Whole Genome Sequencing

A table with four squares and three rows.
Image Courtesy of National Human Genome Research Institute

During whole genome sequencing, researchers collect a DNA sample and then determine the identity of the 3 billion nucleotides that compose the human genome. The very first human genome was completed in 2003 as part of the Human Genome Project, which was formally started in 1990. Today, sequencing technology is much more efficient, and a human genome can be sequenced in a matter of days for under $10,000. The first human genome cost $2.7 billion. Today, most genetic testing focuses on one or a few genes, rather than the entire genome. However, with the falling cost of genome sequencing, more individuals are pursuing this option. Physicians can look at an entire genome to see how specific treatments for a disease will be affected by an individual’s unique genetics. For example, the physician may opt to look at genes involved in drug metabolism when deciding dosage. In the future, whole genome sequencing may enable everyone to develop a personalized treatment plan.


Advantages of Whole Genome Sequencing

• Creating personalized plans to treat disease may be possible based not only on the mutant genes causing a disease, but also other genes in the patient’s genome.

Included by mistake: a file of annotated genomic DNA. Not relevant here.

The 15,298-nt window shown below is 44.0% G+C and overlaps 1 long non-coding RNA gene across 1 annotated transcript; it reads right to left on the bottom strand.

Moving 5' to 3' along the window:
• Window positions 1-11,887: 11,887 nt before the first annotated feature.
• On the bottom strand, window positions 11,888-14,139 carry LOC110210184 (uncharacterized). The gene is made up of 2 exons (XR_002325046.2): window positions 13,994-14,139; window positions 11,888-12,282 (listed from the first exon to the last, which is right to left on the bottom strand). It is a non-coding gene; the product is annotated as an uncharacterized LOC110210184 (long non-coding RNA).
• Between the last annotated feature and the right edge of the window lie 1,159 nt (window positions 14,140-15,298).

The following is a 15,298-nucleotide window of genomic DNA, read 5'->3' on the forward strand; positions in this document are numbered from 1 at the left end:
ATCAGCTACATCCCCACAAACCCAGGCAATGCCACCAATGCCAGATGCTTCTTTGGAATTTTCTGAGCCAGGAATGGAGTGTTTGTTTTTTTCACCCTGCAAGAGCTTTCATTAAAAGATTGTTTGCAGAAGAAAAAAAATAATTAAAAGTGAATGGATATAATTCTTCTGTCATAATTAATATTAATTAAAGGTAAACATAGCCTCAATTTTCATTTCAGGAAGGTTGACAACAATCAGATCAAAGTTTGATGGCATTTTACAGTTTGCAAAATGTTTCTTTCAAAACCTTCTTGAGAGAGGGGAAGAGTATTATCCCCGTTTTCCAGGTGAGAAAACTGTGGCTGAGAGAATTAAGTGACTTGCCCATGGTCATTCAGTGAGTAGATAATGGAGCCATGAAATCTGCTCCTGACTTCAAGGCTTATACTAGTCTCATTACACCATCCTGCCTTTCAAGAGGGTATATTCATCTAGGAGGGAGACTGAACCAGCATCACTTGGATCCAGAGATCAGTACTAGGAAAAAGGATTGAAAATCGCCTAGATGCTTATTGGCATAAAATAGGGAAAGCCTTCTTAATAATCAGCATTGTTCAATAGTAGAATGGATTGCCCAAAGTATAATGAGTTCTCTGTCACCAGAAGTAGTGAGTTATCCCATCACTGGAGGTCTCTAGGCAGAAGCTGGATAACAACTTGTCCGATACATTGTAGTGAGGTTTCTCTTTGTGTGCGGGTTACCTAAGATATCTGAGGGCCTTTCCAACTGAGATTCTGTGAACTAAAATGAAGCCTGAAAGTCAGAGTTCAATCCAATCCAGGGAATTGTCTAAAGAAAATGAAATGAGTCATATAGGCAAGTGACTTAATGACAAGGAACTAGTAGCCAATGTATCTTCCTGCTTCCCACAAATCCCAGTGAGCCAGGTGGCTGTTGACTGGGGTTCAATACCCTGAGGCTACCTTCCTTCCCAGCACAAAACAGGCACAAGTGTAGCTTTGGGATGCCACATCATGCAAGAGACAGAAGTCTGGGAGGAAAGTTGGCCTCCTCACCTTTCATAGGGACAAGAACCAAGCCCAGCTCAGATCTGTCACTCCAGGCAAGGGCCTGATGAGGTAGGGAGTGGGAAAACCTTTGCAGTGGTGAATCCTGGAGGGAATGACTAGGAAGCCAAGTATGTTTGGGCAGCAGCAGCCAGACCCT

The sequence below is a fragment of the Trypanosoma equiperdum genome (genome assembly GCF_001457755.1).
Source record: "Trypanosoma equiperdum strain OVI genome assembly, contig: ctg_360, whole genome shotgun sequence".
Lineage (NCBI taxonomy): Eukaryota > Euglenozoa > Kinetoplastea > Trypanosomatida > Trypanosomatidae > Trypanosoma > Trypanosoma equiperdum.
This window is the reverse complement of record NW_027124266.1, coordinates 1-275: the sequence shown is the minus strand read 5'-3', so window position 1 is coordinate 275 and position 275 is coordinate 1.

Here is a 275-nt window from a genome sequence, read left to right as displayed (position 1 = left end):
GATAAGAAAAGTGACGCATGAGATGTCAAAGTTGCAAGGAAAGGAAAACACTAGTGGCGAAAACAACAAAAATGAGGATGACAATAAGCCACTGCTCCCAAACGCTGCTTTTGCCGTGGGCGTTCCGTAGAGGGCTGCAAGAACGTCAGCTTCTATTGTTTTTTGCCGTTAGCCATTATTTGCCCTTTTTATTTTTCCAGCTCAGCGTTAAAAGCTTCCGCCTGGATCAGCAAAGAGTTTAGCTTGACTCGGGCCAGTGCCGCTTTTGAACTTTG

* Genotyping cancer cells and understanding what genes are misregulated allows physicians to select the best chemotherapy and potentially expose the patient to less toxic treatment since the therapy is tailored.

* Previously unknown genes may be identified as contributing to a disease state. Traditional genetic testing looks only at the common “troublemaker†genes.

* Lifestyle or environmental changes that can mediate the effects of genetic predisposition may be identified and then moderated.


Disadvantages of Whole Genome Sequencing
* The role of most of the genes in the human genome is still unknown or incompletely understood. Therefore, a lot of the “information†found in a human genome sequence is unusable at present.

* Most physicians are not trained in how to interpret genomic data.

* An individual’s genome may contain information that they DON’T want to know. For example, a patient has genome sequencing performed to determine the most effective treatment plan for high cholesterol. In the process, researchers discover an unrelated allele that assures a terminal disease with no effective treatment.

* The volume of information contained in a genome sequence is vast. Policies and security measures to maintain the privacy and safety of this information are still new.



Ng P and Kirkness E. Whole Genome Sequencing. Methods in Molecular Biology. 2010. 628: 215-226